Last month, I attended a now-annual business retreat with my mastermind group (affectionately known as The Quad). It’s a great way to review our businesses and create goals for the coming year.
One item we all struggle with is time management, particularly for large projects or tasks we’ve been avoiding. So one of our first discussions was on managing time better.
We looked to Lori Paximadis in particular for this. Lori is a former project manager, and she excels at figuring out systems to Get Stuff Done. When Lori has a recommendation for staying organized, we listen. And her recommendation for us this time was the bullet journal.
WHAT IS A BULLET JOURNAL?
A bullet journal is an approach rather than a product (though you can purchase specialized journals). The idea is to write down all of your calendar events, tasks, and goals in one place—and I mean write. By taking the time to write things down, you’ll give yourself time to plan and you’ll remember them better.
A bullet journal generally includes:
- An index: A list of all logs and collections in the journal; add to your index as you create your journal
- A future log: A layout of several months; list tasks that aren’t due for months here
- A monthly log: A monthly calendar and list of tasks you need to do in a month
- A daily log: Tasks, events, and notes for each day
- A collection: Notes and tasks related to one project taken from elsewhere in the journal
You’ll use a two-page spread for each log or collection and symbols (such as bullets) to categorize journal entries. For example, all tasks could be preceded by a filled bullet (•), while an event could be preceded by an open bullet (○). The symbols allow you to scan a page quickly to understand what’s going on in your day.
THIS SOUNDS FAMILIAR …
A bullet journal isn’t so different from the pre-designed planners we were all buying (and not using) in the 1990s, except that you’re creating your own layouts. You can follow Bullet Journal’s recommended layout or create your own. A quick internet search returns pages of results! The ability to choose a layout that works specifically for you helps make the journal useful.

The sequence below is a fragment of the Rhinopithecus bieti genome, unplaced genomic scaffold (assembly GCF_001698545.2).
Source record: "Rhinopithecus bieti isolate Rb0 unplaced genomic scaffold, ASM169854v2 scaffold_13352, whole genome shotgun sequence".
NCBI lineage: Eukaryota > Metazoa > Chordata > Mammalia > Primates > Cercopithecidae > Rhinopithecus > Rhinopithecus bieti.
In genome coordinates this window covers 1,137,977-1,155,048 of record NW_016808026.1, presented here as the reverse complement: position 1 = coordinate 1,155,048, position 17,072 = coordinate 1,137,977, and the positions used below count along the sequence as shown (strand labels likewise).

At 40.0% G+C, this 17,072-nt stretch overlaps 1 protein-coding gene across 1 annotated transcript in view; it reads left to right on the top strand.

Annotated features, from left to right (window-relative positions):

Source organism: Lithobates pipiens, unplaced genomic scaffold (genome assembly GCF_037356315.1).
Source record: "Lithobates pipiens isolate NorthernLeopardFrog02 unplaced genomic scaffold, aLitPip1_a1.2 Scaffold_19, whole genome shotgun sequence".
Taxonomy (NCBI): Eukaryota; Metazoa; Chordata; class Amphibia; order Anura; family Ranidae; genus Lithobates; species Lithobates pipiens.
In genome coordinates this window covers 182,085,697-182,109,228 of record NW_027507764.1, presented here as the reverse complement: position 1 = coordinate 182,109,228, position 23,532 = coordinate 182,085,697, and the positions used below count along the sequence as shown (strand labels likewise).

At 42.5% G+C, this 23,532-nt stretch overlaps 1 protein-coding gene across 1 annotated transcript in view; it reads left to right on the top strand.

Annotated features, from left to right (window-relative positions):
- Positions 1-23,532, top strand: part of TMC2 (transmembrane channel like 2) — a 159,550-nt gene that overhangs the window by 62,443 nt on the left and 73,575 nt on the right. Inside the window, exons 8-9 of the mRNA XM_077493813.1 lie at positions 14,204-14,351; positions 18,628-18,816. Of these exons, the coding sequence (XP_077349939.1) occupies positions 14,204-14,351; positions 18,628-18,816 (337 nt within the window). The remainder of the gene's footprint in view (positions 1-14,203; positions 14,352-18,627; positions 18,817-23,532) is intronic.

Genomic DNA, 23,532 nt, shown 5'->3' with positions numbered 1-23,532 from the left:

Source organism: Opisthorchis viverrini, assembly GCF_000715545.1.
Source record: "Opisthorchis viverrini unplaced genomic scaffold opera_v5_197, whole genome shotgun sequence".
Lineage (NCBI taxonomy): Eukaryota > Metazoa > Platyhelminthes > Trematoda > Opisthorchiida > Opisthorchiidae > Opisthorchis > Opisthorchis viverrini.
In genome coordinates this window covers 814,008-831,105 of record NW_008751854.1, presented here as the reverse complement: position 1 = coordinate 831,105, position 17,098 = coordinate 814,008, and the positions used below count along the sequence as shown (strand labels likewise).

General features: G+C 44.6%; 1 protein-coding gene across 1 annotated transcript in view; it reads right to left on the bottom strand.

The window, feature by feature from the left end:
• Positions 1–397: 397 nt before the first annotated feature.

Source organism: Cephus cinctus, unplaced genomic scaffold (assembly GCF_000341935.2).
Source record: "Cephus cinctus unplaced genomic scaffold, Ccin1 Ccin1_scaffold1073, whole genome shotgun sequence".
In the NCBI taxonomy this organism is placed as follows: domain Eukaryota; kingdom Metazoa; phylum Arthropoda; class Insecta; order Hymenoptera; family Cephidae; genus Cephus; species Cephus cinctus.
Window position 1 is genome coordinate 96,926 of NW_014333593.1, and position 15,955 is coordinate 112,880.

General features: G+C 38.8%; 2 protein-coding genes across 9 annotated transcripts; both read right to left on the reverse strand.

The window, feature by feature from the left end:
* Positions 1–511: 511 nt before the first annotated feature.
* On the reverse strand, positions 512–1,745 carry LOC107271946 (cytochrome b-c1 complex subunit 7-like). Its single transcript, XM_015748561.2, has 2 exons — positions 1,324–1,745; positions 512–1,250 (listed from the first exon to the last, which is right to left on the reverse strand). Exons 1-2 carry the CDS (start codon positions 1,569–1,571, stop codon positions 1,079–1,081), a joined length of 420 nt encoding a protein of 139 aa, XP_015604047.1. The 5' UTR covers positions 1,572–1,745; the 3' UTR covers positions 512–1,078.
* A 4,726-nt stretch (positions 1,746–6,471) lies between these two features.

I’ve been tracking weekly and daily tasks with a steno notebook and colored pens for years. Each Friday, I write up the following week’s tasks in the left column and events in the right. Using that as my guide, each evening I write up the next day’s tasks and events. I number the tasks in the order I think will work best in a different color (usually red), but I allow myself to re-arrange tasks as necessary. And I check items off as I go. At the end of the week, I review the list to determine what needs to migrate to the next week’s list.
WHAT ELSE CAN YOU DO WITH A BULLET JOURNAL?
Sarah Grey also does bullet journaling. In addition to her schedule and tasks, she tracks habits she wants to build and health data to help her reach her health goals. She says that the advantage of tracking these things in her journal is that correlations between these items and the rest of her life become easier to see.
For example, let’s say your goal is to eat more vegetables. You track your daily veggie intake in your bullet journal. During your monthly review, you notice that every Wednesday in the previous month, you didn’t make your quota. You flip back a couple of pages and look at last month’s Wednesdays to see that those were your busiest days. Knowing this, in the coming month you can plan for more suitable vegetable options for and fewer tasks on Wednesdays.
WHY SHOULD I DO THIS?
No matter how you design your pages or what type of notebook you use, the bullet journal system encourages you to plan and review—and that’s really the answer to better time management and task completion. You’ll need to collect your ideas for your time in advance, and you’ll be encouraged to review the previous month to see which tasks need to be carried over. The journal also puts related information (events, tasks, notes, and goals) in one place, which makes Getting Stuff Done easier.
Obviously, this can be said of most time and task organizing tools. The key is to use tools you like, take the time to plan, and take the time to review.
How do you keep your time and tasks organized? Share your favorite tools in the comments section below!